Distressed properties are sitting while sure things get get top dollar
With more than $3.1 billion worth of local properties in distress -- the fifth highest total in the country -- one might think the commercial real estate market would be entering full-on fire sale mode this summer.
Instead, investors appear to be taking a different approach as they return to the market -- paying top dollar for a sure thing.
In addition to the distressed properties, those with owners defaulting on loans or in foreclosure, another $2.1 billion in Washington properties are stressed, meaning they have loans coming due or tenants in default, according to research from Delta Associates. In all, more than $5 billion in local real estate is distressed or stressed, including empty office buildings along the Dulles corridor, multifamily residences in Prince George's and marquee properties in the District including the Renaissance Mayflower Hotel.
Shoppers looking for deep discounts, however, have mostly been left disappointed, according to owners, developers and brokers.
"While there's a lot of talk of distressed assets trade there has not been a lot of distressed asset trades," said Matt Klein, president of Akridge, a D.C. developer. Klein recently hired Tae-Sik Yoon as Akridge's new vice president of capital markets. Both expect many more sales after a mostly dead 2009. "Two years ago it would have been extremely difficult to attract capital," Yoon said. "I think investors are looking to put more and more capital into the market."
But Yoon predicts many deals to come on trophy buildings filled with stable tenants who provide a steady stream of rental income. "Everyone is still looking for cash flow and everyone is still looking for safety," he said.
The model for sellers is 1999 K Street, the 250,000-square-foot office Vornado/Charles E. Smith sold to the German fund Deka Immobilien GmbH last September for $207.8 million. Two other high-end buildings on the market, the former headquarters of the Evening Star newspaper at 1101 Pennsylvania Ave. NW and Washington Harbor, the 526,000-square-foot Georgetown office and retail complex, are also expected to attract hefty demand, according to George E. Covucci, partner at Arnold and Porter. They are 85 and 95 percent leased, respectively, according to CoStar Group Inc.
"There is an enormous amount of capital out there chasing a handful of assets. And they're chasing what I call perfect assets -- Class A office buildings in Washington with incredibly stable tenant bases," Covucci said.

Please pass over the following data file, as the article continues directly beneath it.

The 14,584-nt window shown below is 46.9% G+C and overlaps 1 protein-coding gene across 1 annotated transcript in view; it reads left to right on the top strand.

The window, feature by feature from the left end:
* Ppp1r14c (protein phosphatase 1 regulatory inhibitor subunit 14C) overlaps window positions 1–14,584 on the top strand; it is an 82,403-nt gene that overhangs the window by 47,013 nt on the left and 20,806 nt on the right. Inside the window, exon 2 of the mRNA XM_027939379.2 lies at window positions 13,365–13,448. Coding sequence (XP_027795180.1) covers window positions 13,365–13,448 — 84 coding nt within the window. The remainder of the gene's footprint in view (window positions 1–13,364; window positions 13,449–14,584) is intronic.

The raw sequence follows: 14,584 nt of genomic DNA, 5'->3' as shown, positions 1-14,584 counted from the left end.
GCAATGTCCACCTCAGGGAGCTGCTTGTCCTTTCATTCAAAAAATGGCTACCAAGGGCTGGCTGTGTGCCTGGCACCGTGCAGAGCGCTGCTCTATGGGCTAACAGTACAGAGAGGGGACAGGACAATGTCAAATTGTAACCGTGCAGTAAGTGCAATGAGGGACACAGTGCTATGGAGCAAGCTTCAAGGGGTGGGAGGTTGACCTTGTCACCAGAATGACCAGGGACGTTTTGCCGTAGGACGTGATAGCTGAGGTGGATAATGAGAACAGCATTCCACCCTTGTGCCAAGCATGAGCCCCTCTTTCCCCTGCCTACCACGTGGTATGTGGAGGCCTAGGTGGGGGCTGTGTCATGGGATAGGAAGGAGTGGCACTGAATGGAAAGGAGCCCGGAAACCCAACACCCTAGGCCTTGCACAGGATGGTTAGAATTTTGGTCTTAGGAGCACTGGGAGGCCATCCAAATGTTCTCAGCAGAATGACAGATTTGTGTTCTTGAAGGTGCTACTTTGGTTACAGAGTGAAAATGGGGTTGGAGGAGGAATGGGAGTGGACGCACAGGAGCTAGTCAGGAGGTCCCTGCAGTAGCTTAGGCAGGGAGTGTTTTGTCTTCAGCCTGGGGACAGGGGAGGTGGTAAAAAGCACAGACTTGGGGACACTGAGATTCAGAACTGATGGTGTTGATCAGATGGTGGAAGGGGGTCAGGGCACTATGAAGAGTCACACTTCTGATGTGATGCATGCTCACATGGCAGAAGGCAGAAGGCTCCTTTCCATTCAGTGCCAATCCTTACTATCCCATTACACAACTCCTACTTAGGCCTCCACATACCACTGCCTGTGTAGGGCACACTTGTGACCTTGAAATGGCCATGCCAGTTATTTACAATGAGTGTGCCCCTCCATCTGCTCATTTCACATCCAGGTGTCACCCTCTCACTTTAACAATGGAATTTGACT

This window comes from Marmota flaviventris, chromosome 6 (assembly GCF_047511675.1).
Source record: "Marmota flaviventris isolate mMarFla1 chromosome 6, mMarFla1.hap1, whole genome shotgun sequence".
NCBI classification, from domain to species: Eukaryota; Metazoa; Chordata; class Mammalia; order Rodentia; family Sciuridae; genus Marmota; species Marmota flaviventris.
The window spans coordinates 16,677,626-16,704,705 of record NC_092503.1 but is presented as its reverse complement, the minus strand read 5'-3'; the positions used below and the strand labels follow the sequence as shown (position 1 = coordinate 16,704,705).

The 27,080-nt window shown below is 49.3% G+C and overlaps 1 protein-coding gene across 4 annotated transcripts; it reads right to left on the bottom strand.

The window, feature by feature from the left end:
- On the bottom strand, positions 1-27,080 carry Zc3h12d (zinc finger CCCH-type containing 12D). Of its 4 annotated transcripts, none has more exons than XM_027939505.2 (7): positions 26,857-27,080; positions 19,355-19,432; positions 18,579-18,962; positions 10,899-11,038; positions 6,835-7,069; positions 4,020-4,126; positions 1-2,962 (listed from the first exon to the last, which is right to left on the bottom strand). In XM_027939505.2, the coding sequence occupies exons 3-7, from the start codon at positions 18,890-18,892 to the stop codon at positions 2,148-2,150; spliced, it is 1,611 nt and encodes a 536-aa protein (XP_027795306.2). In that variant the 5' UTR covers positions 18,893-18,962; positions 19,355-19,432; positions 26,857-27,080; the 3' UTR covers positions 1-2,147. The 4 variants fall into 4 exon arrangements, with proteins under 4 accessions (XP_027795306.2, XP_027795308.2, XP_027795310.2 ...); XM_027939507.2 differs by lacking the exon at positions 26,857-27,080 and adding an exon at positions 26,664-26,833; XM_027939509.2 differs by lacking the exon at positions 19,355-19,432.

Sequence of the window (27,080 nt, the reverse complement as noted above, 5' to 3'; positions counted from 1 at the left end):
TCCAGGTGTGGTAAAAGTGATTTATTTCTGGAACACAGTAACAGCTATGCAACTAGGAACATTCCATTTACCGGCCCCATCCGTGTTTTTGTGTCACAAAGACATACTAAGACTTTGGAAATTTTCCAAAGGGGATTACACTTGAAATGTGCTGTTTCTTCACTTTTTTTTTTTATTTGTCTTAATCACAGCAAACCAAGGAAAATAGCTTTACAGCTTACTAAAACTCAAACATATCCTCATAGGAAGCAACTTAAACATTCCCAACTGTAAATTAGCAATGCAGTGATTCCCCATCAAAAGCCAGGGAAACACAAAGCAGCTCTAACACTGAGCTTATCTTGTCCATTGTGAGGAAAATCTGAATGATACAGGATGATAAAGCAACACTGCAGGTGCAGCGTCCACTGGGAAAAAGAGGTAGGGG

Rather than foreclose on properties and sell them off cheap, as lenders did in the last downturn, Covucci said federal government leasing and interest from foreign investors has persuaded lenders to distressed properties to wait things out. The same appears to be true for multifamily and condo buildings. The $35.8 billion of distressed apartment properties nationally nearly matches that of office buildings, according to Delta.
"Everything right now is distressed, in some way," said Julio Murillo, managing member of Murillo/Malnati Group, a D.C-based developer. Murillo is looking for multifamily properties to buy and develop, but has not seen a lot of deals rushed to market because of borrowers with debt problems. "They're not truly in trouble until the lender pulls the plug," he said.
He said there is more interest from investors of all kinds recently, but unlike five years ago, that interest isn't in a planned condo development or a piece of land. They too are looking for established properties. "Now investors are more selective," he said. "They want something that they can see and touch."
With increased sale activity expected, Jones Lang LaSalle is looking to expand its business brokering multifamily deals, recently hiring away multifamily investment brokers Al Cissel and Scott Melnick from Transwestern.
Cissel said foreign, private and institutional investors are all looking more aggressively but are still risk adverse enough that they aren't eager for properties that require complex repositioning. As a result, he said, the distressed property owners who do test the market are finding lower prices than they are willing to sell for. He said he expected lenders to continue to work out arrangements with borrowers and that "the distressed property scenario should be short-lived."
"In '89 or '90, the last time we saw this movie, they were just taking everything back . . . this time around, the lenders don't want to take their properties back," he said.